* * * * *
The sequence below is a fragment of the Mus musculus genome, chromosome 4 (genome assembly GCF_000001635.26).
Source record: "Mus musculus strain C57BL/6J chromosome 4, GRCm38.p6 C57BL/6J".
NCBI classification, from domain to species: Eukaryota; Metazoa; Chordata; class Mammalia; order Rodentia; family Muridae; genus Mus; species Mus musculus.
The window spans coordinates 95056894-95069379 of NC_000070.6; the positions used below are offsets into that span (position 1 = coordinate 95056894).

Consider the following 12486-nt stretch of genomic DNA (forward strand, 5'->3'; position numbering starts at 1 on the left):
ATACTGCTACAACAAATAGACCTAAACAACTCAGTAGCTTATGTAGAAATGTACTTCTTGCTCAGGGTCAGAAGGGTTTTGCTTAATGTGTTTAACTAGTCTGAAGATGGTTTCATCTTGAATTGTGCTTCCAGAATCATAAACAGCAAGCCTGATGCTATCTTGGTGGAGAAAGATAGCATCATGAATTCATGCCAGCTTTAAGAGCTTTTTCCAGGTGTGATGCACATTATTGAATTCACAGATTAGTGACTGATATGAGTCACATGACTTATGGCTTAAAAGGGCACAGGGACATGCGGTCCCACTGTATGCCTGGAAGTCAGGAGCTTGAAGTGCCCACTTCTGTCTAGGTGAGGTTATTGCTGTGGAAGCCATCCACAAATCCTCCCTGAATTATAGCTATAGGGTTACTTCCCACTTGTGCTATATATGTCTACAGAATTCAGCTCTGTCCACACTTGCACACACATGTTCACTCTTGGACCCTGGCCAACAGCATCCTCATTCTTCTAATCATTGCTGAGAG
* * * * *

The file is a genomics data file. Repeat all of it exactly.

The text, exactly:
The sequence below is a fragment of the Mus musculus genome, chromosome 4 (genome assembly GCF_000001635.26).
Source record: "Mus musculus strain C57BL/6J chromosome 4, GRCm38.p6 C57BL/6J".
NCBI classification, from domain to species: Eukaryota; Metazoa; Chordata; class Mammalia; order Rodentia; family Muridae; genus Mus; species Mus musculus.
The window spans coordinates 95056894-95069379 of NC_000070.6; the positions used below are offsets into that span (position 1 = coordinate 95056894).

Consider the following 12486-nt stretch of genomic DNA (forward strand, 5'->3'; position numbering starts at 1 on the left):
ATACTGCTACAACAAATAGACCTAAACAACTCAGTAGCTTATGTAGAAATGTACTTCTTGCTCAGGGTCAGAAGGGTTTTGCTTAATGTGTTTAACTAGTCTGAAGATGGTTTCATCTTGAATTGTGCTTCCAGAATCATAAACAGCAAGCCTGATGCTATCTTGGTGGAGAAAGATAGCATCATGAATTCATGCCAGCTTTAAGAGCTTTTTCCAGGTGTGATGCACATTATTGAATTCACAGATTAGTGACTGATATGAGTCACATGACTTATGGCTTAAAAGGGCACAGGGACATGCGGTCCCACTGTATGCCTGGAAGTCAGGAGCTTGAAGTGCCCACTTCTGTCTAGGTGAGGTTATTGCTGTGGAAGCCATCCACAAATCCTCCCTGAATTATAGCTATAGGGTTACTTCCCACTTGTGCTATATATGTCTACAGAATTCAGCTCTGTCCACACTTGCACACACATGTTCACTCTTGGACCCTGGCCAACAGCATCCTCATTCTTCTAATCATTGCTGAGAG